One area where the NetBeans Platform, the world's only modular Swing application framework, is well suited is as the basis of an enterprise's internal quality testing tools. In Semiconductor Validation Engineering on the NetBeans Platform, you can read how engineers at PMC Sierra have created Swing applications on the NetBeans Platform to validate PMC Sierra's semiconductor products. A similar thing is done at B. Braun, a healthcare product provider.
One of the devices made by B. Braun is Outlook Safety Infusion System, which helps to ensure that "the Right patient receives the Right medication in the Right dose from an authorized clinician at point-of-care". This is what the device looks like:
Below, we meet Javier Ortiz from B. Braun, who is in charge of developing tools for quality testing of healthcare devices such as the above.
Hi Javier who are you and what do you do?
I'm a software and power engineer from Juncos, Puerto Rico, and work as a software quality engineer for B. Braun in Carrollton Texas. I love wrestling to the point that I've practiced it for a while, love video games, and programming is my hobby! Among my software quality related tasks, I'm in charge of developing tools for testing purposes, performing code reviews, and analyzing programming issues.
So, you work in quality assurance in the healthcare industry. What kind of software applications are typically required in this area?
Healthcare industries have many requirements due to FDA regulations. They use a lot of data gathering software and databases, document management systems, training management systems and, as in my case, some development tools.
In other instances they want to use open source applications that don't comply with FDA regulations. In my case, I joined Xinco (more info on that later in this interview) and added the 21 CFR part 11 functionality to it. After validation, I gave Baxter, my employer at the time, a document management system, got the Xinco project to the next level, and became its lead programmer in the process.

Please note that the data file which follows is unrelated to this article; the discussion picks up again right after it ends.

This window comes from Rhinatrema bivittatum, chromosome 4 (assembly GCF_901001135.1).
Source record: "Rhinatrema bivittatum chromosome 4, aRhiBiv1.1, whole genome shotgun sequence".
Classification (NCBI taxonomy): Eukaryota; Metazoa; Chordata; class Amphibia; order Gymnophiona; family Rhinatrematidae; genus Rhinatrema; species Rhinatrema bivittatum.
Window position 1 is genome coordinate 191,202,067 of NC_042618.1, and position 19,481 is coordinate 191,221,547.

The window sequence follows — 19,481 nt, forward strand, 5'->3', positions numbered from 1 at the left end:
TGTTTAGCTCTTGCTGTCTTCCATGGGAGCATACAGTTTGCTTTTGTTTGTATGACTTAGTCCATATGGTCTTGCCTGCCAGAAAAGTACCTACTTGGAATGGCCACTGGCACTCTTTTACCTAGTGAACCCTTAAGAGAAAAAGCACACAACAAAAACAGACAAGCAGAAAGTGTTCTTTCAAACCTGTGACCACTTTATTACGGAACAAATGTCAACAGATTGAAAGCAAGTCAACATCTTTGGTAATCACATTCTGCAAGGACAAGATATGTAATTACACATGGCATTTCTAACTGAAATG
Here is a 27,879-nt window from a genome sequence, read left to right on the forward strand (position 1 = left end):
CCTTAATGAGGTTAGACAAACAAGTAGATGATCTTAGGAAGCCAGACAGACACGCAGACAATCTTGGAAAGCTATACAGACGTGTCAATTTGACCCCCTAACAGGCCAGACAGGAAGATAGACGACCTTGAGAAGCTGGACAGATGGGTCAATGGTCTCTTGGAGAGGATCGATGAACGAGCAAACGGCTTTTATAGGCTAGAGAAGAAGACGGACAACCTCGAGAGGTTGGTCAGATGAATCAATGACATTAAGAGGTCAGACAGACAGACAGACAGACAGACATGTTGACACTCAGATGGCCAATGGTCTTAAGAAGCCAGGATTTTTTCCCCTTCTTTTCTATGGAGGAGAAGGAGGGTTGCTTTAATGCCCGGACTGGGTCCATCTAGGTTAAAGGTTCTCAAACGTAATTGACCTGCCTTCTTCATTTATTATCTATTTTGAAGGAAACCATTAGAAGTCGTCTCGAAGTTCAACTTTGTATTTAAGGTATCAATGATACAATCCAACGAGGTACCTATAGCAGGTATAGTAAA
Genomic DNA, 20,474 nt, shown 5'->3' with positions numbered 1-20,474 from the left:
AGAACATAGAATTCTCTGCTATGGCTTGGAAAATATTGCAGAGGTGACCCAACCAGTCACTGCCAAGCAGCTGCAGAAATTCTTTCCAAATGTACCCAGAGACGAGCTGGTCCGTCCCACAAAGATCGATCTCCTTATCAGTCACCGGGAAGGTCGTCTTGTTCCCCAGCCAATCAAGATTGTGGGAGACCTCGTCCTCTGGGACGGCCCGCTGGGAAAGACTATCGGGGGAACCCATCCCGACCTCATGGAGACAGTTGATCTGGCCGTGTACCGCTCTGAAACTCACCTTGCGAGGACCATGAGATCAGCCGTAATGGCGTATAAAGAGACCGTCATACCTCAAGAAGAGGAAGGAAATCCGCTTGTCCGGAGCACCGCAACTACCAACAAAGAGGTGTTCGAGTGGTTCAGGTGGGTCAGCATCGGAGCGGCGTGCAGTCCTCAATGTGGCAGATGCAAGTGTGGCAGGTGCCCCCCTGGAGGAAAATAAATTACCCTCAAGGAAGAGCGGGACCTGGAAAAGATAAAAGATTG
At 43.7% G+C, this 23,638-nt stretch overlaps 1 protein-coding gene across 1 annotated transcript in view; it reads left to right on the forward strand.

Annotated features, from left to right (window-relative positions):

Let's now look at your work at B. Braun. There you work on the Outlook ES Interface Tester. What is that exactly?
Outlook ES Interface Tester (OIT for short) is a test framework for interfaces of our device the Outlook ES. As part of my duties as quality engineer I need to figure out how to test that all requirements are met by our product before it is released to the public. Among those requirements are communication protocols and data transfer that can be too technical for a technician to test.
OIT provides a user friendly GUI to "see" these protocols and data transfers, providing parsing and visual aids to ease the validation process.
- For example, the HIMS module simulates a HIMS system as used in hospitals to send data to the medical device for configuration. Also, it parses the outbound data used to collect stats of multiple devices within a hospital.
- The PCEIS module provides similar testing functionality between the device and its configuration software.
- The CMAIS module (work in process) provides similar functionality between the device and a Configuration Management Application to handle configuration of the devices wirelessly.
All huge parts of our device! Here's a screenshot of OIT:
When did you start creating it and what were the requirements?
The first tool, HIMS (Health Information Management System), started development in 2008 as a Swing based application. The aim was simply to provide a visual way of seeing the interaction between systems and verify all formatting and data requirements of the defined protocol were met at all times.
How does the NetBeans Platform help in this scenario?
In time, other interfaces were added to the system and more tools like the HIMS were needed. As a regulated environment all software, and changes to those softwares, come with a huge amount of documentation to comply with FDA regulations. Also, the new interfaces would have code that would be shared somehow.
The NetBeans Platform provided a way to merge all those applications (and any future ones) as modules into one application. Also, many GUI issues I encountered in the early Swing applications were already elegantly solved by the NetBeans Platform, so migrating to it fixed a lot of those issues as well!